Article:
Cardiff Conservation Volunteers

What We Do

There are many reasons why people join the group. Everyone gets something different from the effort they put in. For some, the social side of working together with like minded people is their reward. Others have said that they love the feeling that they have made a positive difference by improving aspects of the local countryside for all to enjoy. Many members enjoy keeping fit whilst enjoying the countryside around them. The practical skills learnt by all have actually lead some members to full time employment within a conservation role. What would you get out of it by joining us on a task? The only way to find out is to come along and discover for yourselves!

Our primary aim is to promote the conservation, protection and improvement of the physical and natural environment anywhere, whilst having an enjoyable time doing so


The wood slats being nailed to the runnersThe board walks being set up on a jig ready for nailing.

Footpaths trace their way across 120,000 miles of Britain’s countryside and the number of people using them is rapidly increasing; some paths are being quietly ‘absorbed’ into farmland, many are poorly signposted and are being eroded at an alarming rate. The work we do is essential to arrest devastating erosive processes and in some cases to fight back against rampant plant life. The work includes clearance of overgrown vegetation, application of many drainage techniques, resurfacing work, construction of boardwalks and step building to retain slopes and topsoil.



DSC_0485Fencing involves both modern and traditional methods and materials. The work can be lengthy but the result is a rigid structure which should remain for several years. Fencing is required for protection of newly planted trees or established woods, preventing access to particular habitats, stock control and land management. The form of fencing range from completely wooded structures (including stiles), to ‘pig wire’ with end strainers and intermediate posts. Typically end strainers have to be sunk 3 feet into the ground and packed with rock; as a result the finished post should be strong enough for the average person to swing on without any visible movement.

Dry Stone Walling


Dry stone walls are a common feature of the uplands, where conditions are too severe for the planting of hedges and some means of livestock control and protection is needed. A well made dry stone wall will far outlive its mortared counterpart and supports a much wider diversity of wildlife. This provides reason enough for the continuation of a highly skilled craft now some 4,000 years old.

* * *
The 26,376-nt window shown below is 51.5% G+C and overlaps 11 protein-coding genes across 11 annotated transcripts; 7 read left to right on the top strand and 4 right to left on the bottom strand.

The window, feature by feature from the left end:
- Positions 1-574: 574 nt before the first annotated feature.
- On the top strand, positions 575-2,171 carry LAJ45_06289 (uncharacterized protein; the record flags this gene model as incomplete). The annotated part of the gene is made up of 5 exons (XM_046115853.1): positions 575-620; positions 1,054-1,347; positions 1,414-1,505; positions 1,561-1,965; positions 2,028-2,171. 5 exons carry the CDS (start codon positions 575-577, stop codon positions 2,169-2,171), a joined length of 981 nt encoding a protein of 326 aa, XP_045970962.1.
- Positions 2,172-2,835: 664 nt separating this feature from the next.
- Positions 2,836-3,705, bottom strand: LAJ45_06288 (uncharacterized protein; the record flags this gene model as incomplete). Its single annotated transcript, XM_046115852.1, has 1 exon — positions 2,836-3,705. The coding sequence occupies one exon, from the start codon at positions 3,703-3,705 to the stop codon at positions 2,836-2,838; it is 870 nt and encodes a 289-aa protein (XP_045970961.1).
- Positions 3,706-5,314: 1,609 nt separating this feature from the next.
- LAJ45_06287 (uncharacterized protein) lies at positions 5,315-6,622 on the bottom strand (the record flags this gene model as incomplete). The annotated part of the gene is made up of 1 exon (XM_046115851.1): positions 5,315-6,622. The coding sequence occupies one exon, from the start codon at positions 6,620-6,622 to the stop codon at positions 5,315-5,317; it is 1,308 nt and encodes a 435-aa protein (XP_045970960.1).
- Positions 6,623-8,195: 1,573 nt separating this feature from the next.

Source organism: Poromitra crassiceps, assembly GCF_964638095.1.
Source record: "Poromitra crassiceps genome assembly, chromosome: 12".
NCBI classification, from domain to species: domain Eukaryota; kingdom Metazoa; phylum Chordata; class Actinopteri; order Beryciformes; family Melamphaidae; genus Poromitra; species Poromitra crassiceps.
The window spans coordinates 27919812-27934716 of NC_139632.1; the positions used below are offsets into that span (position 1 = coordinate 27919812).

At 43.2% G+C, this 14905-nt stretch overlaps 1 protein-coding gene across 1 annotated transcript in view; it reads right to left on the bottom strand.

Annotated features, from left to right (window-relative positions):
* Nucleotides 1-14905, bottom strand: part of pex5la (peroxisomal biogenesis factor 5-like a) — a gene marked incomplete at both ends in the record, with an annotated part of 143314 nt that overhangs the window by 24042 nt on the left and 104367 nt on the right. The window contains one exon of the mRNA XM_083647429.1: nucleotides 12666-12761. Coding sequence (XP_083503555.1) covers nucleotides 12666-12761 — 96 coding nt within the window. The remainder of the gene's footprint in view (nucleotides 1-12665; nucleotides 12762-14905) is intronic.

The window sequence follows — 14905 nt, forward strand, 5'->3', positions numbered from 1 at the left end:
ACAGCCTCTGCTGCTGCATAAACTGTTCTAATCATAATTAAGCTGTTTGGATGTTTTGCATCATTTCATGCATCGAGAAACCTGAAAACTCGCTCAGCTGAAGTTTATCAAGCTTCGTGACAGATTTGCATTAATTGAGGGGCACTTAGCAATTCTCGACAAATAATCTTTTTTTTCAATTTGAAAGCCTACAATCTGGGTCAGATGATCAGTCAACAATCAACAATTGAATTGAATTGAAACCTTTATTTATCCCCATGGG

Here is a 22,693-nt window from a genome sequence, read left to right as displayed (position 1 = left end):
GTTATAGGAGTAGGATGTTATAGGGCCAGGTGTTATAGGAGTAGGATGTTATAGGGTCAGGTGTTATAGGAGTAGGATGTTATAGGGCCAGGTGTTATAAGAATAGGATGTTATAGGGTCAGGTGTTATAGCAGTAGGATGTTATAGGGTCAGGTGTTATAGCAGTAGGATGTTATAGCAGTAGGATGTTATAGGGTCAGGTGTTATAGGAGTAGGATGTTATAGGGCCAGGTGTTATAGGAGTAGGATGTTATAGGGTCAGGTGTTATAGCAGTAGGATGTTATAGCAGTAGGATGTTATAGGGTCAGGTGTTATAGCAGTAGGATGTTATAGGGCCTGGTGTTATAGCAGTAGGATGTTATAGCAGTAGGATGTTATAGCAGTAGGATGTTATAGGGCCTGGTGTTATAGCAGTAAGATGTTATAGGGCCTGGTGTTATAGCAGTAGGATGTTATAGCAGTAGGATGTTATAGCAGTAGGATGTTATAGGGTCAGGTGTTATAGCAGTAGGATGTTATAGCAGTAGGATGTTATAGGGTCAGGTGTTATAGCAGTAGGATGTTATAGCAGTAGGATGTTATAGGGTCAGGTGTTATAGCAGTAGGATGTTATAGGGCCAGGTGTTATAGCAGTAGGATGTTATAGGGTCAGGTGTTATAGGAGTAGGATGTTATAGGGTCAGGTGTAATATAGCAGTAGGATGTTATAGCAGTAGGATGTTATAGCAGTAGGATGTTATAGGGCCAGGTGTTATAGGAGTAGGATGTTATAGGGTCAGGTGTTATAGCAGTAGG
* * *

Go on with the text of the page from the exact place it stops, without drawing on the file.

DSC_0034DSC_0077Hedgelaying is a more recent skill, known only since Roman times! This is a means of providing livestock control and shelter in the form of an interwoven barrier. These valuable lines of hedges across Britain allow rich local ecosystems and form ‘wildlife corridors’ from one area to another. The idea of hedgelaying is to slice far enough through the stem bases of an existing bush or line of saplings for them to be lent over close to the ground, woven and staked into position. They will survive this rather brutal treatment and grow into a thick stock-proof boundary.

Scrub removal

DSC_0092DSC_0103Scrub is typically vegetation dominated by small trees and important habitat for wildlife and also provides a valuable stage in plant succession. However, to be effective it must be controlled. Management is necessary to protect rarer species from more dominant types. Rhododendron being a classic ‘encroacher’ on both footpaths and habitats of conservation value. Many of the winter tasks involve ‘bashing’ of scrub and are usually accompanied by a most welcome bonfire.

Ponds & Canals


12191000_1051254404940568_3663694941860719374_nPond and canal tasks are always a popular feature of our programme. The work we do helps combat the effects of increasing pollution and years of neglect of our aquatic habitats. Traditional methods of clay puddling are still used, however many new ponds are constructed with modern impermeable liners. Existing ponds need to be cleared of debris, banks and inlets may require reinforcement and very importantly, surrounding trees may require thinning to allow more light in and reduce the chance of vegetation falling in.

Tree Planting



Planting of native deciduous trees is necessary to continue a system of age succession within scrub and woodlands. This activity is mainly carried out during the winter months.

Tree Felling


Tree felling is an essential part of woodland conservation and management, which at first may seem to go against the grain! The major reasons for the thinning out of the existing tree canopy are to remove invasive species and introduce light pockets that increase the diversity of species and ages in the woodland, and at the same time assist the growth of remaining trees.


DSC_0923DSC_0264Coppicing of trees is also carried out, the aim being not to kill the tree but to prune it back to the ground so that it produces many new shoots. This is an ancient practice that provided a reliable supply of straight poles for the woodsman. Again the conservation benefits of this technique are increased light and space to the woodland.

Recent Posts

  • Tue 08th Sep 2020
    Pond Clearance – Creigiau Frog Pond
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This website was funded by grant support from Environment Wales Cardiff Conservation Volunteers is a Company Limited by Guarantee, Reg.No. 3197781;
and also a Charitable company, Charity No. 1056148.
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